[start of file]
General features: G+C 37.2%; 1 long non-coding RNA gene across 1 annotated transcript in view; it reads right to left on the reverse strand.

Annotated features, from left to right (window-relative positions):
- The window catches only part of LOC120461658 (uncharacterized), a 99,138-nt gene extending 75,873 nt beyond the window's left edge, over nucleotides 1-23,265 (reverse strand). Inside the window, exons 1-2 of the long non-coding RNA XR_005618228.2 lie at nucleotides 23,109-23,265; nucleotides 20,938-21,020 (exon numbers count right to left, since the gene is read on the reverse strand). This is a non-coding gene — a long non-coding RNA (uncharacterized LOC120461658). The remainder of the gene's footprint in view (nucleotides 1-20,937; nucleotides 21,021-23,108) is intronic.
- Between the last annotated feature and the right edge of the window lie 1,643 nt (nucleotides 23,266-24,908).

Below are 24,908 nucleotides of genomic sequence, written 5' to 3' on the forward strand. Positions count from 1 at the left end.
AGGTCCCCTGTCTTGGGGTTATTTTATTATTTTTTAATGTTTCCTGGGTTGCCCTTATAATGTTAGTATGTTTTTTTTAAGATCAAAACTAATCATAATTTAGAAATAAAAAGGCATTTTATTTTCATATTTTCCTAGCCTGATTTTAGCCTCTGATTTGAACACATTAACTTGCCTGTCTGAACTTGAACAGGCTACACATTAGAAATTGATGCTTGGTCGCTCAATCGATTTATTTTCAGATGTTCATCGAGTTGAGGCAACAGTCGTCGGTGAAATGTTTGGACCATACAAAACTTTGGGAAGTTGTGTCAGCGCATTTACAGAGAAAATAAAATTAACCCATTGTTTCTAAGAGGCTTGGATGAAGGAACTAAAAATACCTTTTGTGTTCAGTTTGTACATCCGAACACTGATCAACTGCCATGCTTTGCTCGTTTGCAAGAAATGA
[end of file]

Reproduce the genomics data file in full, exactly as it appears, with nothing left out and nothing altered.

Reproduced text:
General features: G+C 37.2%; 1 long non-coding RNA gene across 1 annotated transcript in view; it reads right to left on the reverse strand.

Annotated features, from left to right (window-relative positions):
- The window catches only part of LOC120461658 (uncharacterized), a 99,138-nt gene extending 75,873 nt beyond the window's left edge, over nucleotides 1-23,265 (reverse strand). Inside the window, exons 1-2 of the long non-coding RNA XR_005618228.2 lie at nucleotides 23,109-23,265; nucleotides 20,938-21,020 (exon numbers count right to left, since the gene is read on the reverse strand). This is a non-coding gene — a long non-coding RNA (uncharacterized LOC120461658). The remainder of the gene's footprint in view (nucleotides 1-20,937; nucleotides 21,021-23,108) is intronic.
- Between the last annotated feature and the right edge of the window lie 1,643 nt (nucleotides 23,266-24,908).

Below are 24,908 nucleotides of genomic sequence, written 5' to 3' on the forward strand. Positions count from 1 at the left end.
AGGTCCCCTGTCTTGGGGTTATTTTATTATTTTTTAATGTTTCCTGGGTTGCCCTTATAATGTTAGTATGTTTTTTTTAAGATCAAAACTAATCATAATTTAGAAATAAAAAGGCATTTTATTTTCATATTTTCCTAGCCTGATTTTAGCCTCTGATTTGAACACATTAACTTGCCTGTCTGAACTTGAACAGGCTACACATTAGAAATTGATGCTTGGTCGCTCAATCGATTTATTTTCAGATGTTCATCGAGTTGAGGCAACAGTCGTCGGTGAAATGTTTGGACCATACAAAACTTTGGGAAGTTGTGTCAGCGCATTTACAGAGAAAATAAAATTAACCCATTGTTTCTAAGAGGCTTGGATGAAGGAACTAAAAATACCTTTTGTGTTCAGTTTGTACATCCGAACACTGATCAACTGCCATGCTTTGCTCGTTTGCAAGAAATGA